A massive 30 per cent deficiency in the monsoon rainfall in June, coupled with an anticipated low precipitation in September, may add to the government’s difficulties in achieving its growth and fiscal deficit targets. Agriculture may not be the only victim of poor rainfall. Its contribution to gross domestic product (GDP) may have dipped to mere 15 per cent but it still sustains the livelihood of over half of India’s population. Rural income has, in recent years, been seen to impact the demand for two-wheelers and numerous other white goods, which contribute revenue to the exchequer. On top of that, if the government has to increase its spending on job creation and other drought-relief measures, which seems quite likely, the fiscal deficit will further worsen. Equally worrisome are the prospects of further food inflation, which is already in double digits.
Of course, it is perhaps premature to view the first month’s dismal performance of the monsoon as a harbinger of a full-blown drought – for which July rainfall would really be a deciding factor – but its possibility in some areas cannot be ruled out. Most weather prediction models used by global weather-watch agencies foresee normal rainfall only in north-eastern India and, to some extent, in parts of southern India, especially along the western coast. The rest of the country, including northern, central and western India, is projected to receive below-normal rainfall, the likely worst affected being Rajasthan and Gujarat. Predictably, the India Meteorological Department (IMD) does not fully endorse this prognosis. Nevertheless, it concedes that September rainfall could be hit because of the likely emergence of the east Pacific Ocean temperature anomaly, popularly called El Nino, and that the north-western region may get below-par rainfall. Crop output there might not suffer much, as the grain belt is heavily irrigated. But the increased use of diesel to run pump sets in the absence of regular power supply in this region and elsewhere in the country is bound to swell the overall diesel subsidy bill. Worse, it will further lower the already rapidly receding water table in most states. Equally worrisome is the likelihood of inadequate refilling of the country’s 80-odd major water reservoirs, where the current water stock is reckoned at just 16 per cent of the capacity against 27 per cent at this time last year. This can adversely hit the production of hydropower and water flows in irrigation canals. This apart, the anticipated water stress in central and western India is likely to jeopardise the production of coarse cereals, such as maize, bajra and jowar; oilseeds like soybean and groundnut; and pulses, notably tur or arhar; and cotton. Most of these commodities are key contributors to high food inflation.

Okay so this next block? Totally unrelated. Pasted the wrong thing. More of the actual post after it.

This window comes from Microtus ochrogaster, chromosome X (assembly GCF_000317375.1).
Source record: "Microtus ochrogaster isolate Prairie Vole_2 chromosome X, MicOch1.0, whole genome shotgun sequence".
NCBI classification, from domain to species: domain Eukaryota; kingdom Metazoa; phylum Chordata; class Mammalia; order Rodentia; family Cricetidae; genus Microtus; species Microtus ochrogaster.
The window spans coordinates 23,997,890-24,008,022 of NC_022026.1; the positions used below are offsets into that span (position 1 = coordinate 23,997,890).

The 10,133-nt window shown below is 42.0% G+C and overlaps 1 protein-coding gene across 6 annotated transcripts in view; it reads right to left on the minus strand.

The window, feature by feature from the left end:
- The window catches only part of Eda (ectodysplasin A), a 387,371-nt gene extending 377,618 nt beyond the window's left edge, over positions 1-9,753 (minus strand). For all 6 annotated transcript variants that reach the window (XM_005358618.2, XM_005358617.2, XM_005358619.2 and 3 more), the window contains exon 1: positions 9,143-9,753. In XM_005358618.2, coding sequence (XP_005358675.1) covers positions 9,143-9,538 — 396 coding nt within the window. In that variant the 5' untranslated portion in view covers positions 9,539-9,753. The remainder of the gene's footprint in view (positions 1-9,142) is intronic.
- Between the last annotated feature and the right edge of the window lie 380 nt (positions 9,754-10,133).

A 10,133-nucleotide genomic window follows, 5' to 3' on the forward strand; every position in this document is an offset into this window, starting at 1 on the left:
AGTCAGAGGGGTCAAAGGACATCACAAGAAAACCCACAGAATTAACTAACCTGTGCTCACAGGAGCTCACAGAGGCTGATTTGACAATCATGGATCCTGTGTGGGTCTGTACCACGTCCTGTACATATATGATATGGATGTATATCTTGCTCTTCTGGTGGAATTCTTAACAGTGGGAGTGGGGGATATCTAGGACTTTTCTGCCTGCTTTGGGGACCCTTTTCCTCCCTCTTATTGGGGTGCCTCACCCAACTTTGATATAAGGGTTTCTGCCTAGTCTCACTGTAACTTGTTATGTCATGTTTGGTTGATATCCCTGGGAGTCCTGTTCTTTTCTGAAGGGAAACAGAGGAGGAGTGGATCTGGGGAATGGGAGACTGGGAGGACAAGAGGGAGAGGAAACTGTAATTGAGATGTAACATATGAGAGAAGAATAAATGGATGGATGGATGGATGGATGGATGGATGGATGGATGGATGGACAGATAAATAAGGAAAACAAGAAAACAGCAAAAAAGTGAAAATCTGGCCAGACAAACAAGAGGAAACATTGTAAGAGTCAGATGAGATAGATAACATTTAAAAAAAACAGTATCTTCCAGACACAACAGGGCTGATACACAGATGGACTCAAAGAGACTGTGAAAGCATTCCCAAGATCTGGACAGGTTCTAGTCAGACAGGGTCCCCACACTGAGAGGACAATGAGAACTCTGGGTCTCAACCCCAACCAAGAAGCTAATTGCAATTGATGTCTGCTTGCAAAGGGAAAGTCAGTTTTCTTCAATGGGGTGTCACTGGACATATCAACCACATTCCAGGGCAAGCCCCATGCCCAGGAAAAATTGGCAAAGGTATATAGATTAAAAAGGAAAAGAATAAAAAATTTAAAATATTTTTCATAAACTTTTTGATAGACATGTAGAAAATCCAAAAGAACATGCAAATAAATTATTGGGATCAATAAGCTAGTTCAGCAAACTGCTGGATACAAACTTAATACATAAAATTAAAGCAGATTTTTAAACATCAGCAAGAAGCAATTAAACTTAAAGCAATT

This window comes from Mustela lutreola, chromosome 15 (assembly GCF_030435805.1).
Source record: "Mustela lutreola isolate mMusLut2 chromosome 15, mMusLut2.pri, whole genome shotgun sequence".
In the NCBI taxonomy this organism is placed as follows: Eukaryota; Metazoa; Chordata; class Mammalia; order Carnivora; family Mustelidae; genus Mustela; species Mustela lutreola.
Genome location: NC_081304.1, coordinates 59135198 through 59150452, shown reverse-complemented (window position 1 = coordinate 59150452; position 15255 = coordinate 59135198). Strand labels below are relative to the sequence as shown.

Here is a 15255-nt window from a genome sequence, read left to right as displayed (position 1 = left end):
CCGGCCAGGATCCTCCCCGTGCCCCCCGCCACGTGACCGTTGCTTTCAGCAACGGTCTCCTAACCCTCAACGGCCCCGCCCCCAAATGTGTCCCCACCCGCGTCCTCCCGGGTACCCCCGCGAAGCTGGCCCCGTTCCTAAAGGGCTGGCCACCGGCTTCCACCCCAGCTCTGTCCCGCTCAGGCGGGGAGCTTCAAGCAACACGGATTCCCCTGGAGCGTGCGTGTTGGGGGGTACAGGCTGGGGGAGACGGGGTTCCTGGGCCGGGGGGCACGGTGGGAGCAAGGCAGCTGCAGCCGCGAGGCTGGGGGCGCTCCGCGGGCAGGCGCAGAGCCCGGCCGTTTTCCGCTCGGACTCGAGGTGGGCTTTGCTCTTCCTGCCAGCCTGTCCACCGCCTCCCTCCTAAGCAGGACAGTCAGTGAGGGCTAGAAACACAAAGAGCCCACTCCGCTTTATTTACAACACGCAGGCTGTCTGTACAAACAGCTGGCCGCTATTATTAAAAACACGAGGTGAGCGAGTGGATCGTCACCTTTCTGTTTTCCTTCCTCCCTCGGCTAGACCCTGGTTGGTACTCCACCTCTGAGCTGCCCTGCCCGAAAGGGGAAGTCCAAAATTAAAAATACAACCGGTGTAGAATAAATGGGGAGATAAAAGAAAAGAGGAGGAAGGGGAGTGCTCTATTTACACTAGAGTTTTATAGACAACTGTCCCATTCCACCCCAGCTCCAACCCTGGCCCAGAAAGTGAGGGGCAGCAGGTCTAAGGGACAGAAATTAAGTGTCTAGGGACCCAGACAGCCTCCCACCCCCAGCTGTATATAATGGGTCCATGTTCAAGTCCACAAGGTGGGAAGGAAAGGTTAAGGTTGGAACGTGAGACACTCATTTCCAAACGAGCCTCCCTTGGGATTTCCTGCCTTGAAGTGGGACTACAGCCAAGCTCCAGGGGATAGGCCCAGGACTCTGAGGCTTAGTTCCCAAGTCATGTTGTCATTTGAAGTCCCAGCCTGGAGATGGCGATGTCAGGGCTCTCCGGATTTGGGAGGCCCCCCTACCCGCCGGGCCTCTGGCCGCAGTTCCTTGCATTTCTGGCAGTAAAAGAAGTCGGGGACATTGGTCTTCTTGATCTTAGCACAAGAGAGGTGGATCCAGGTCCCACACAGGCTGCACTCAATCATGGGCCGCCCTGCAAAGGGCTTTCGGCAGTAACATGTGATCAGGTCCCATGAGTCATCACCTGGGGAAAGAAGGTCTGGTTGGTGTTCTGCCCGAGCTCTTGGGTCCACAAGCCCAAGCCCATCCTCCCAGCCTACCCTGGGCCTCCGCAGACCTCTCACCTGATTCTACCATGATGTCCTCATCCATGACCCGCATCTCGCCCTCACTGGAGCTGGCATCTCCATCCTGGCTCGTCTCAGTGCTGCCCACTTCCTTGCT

Thus, the government can ill-afford to be complacent and hope that the IMD’s projection of overall normal rainfall (96 per cent of the long-term average) would turn out to be true, normalising the situation. Though the agriculture ministry claims to have put in place elaborate contingency plans for saving crops, action on this front alone may not suffice. Prior planning is also necessary to ward off the impact of low rainfall on other sectors. Otherwise, India’s much-needed economic rebound may remain elusive.